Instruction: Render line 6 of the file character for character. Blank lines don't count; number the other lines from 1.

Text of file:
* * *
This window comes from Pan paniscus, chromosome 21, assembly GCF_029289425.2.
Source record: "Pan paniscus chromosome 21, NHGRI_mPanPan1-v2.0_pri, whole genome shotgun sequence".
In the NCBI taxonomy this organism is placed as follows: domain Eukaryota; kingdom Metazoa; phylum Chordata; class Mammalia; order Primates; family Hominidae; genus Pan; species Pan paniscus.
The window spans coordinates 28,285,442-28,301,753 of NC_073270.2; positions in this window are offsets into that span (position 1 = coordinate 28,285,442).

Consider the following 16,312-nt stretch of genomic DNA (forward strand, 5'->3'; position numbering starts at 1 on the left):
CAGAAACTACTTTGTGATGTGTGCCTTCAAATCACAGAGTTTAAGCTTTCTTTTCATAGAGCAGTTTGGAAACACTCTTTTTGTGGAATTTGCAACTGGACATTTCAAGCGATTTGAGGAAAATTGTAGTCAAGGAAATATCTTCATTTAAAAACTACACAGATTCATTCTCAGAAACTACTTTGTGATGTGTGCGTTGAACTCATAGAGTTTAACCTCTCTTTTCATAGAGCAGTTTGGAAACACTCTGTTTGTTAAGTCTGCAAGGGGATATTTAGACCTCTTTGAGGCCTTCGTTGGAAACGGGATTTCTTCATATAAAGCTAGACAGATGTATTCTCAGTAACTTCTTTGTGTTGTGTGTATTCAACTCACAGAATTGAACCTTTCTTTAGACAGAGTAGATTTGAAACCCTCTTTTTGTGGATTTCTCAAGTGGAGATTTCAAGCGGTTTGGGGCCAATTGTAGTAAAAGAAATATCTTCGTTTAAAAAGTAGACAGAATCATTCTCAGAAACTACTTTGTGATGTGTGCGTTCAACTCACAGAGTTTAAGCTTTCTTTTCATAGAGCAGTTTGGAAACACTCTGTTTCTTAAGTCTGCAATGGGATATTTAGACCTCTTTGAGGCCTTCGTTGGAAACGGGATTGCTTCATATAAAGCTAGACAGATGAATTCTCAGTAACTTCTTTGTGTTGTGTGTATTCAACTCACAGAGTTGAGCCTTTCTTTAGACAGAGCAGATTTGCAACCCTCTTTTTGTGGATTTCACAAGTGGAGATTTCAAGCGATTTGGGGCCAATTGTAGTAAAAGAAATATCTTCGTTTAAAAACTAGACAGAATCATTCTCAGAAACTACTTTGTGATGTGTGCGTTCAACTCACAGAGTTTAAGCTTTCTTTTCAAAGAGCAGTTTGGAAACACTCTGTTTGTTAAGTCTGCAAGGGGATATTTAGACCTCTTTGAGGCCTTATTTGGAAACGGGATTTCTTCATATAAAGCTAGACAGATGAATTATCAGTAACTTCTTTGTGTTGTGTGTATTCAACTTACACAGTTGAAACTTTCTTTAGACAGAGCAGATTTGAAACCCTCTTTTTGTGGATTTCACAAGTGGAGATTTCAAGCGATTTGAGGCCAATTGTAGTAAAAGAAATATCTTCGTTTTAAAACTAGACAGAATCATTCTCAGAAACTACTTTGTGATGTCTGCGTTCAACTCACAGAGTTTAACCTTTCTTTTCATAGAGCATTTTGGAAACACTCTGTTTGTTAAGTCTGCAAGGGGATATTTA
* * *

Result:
CAGAAACTACTTTGTGATGTGTGCCTTCAAATCACAGAGTTTAAGCTTTCTTTTCATAGAGCAGTTTGGAAACACTCTTTTTGTGGAATTTGCAACTGGACATTTCAAGCGATTTGAGGAAAATTGTAGTCAAGGAAATATCTTCATTTAAAAACTACACAGATTCATTCTCAGAAACTACTTTGTGATGTGTGCGTTGAACTCATAGAGTTTAACCTCTCTTTTCATAGAGCAGTTTGGAAACACTCTGTTTGTTAAGTCTGCAAGGGGATATTTAGACCTCTTTGAGGCCTTCGTTGGAAACGGGATTTCTTCATATAAAGCTAGACAGATGTATTCTCAGTAACTTCTTTGTGTTGTGTGTATTCAACTCACAGAATTGAACCTTTCTTTAGACAGAGTAGATTTGAAACCCTCTTTTTGTGGATTTCTCAAGTGGAGATTTCAAGCGGTTTGGGGCCAATTGTAGTAAAAGAAATATCTTCGTTTAAAAAGTAGACAGAATCATTCTCAGAAACTACTTTGTGATGTGTGCGTTCAACTCACAGAGTTTAAGCTTTCTTTTCATAGAGCAGTTTGGAAACACTCTGTTTCTTAAGTCTGCAATGGGATATTTAGACCTCTTTGAGGCCTTCGTTGGAAACGGGATTGCTTCATATAAAGCTAGACAGATGAATTCTCAGTAACTTCTTTGTGTTGTGTGTATTCAACTCACAGAGTTGAGCCTTTCTTTAGACAGAGCAGATTTGCAACCCTCTTTTTGTGGATTTCACAAGTGGAGATTTCAAGCGATTTGGGGCCAATTGTAGTAAAAGAAATATCTTCGTTTAAAAACTAGACAGAATCATTCTCAGAAACTACTTTGTGATGTGTGCGTTCAACTCACAGAGTTTAAGCTTTCTTTTCAAAGAGCAGTTTGGAAACACTCTGTTTGTTAAGTCTGCAAGGGGATATTTAGACCTCTTTGAGGCCTTATTTGGAAACGGGATTTCTTCATATAAAGCTAGACAGATGAATTATCAGTAACTTCTTTGTGTTGTGTGTATTCAACTTACACAGTTGAAACTTTCTTTAGACAGAGCAGATTTGAAACCCTCTTTTTGTGGATTTCACAAGTGGAGATTTCAAGCGATTTGAGGCCAATTGTAGTAAAAGAAATATCTTCGTTTTAAAACTAGACAGAATCATTCTCAGAAACTACTTTGTGATGTCTGCGTTCAACTCACAGAGTTTAACCTTTCTTTTCATAGAGCATTTTGGAAACACTCTGTTTGTTAAGTCTGCAAGGGGATATTTA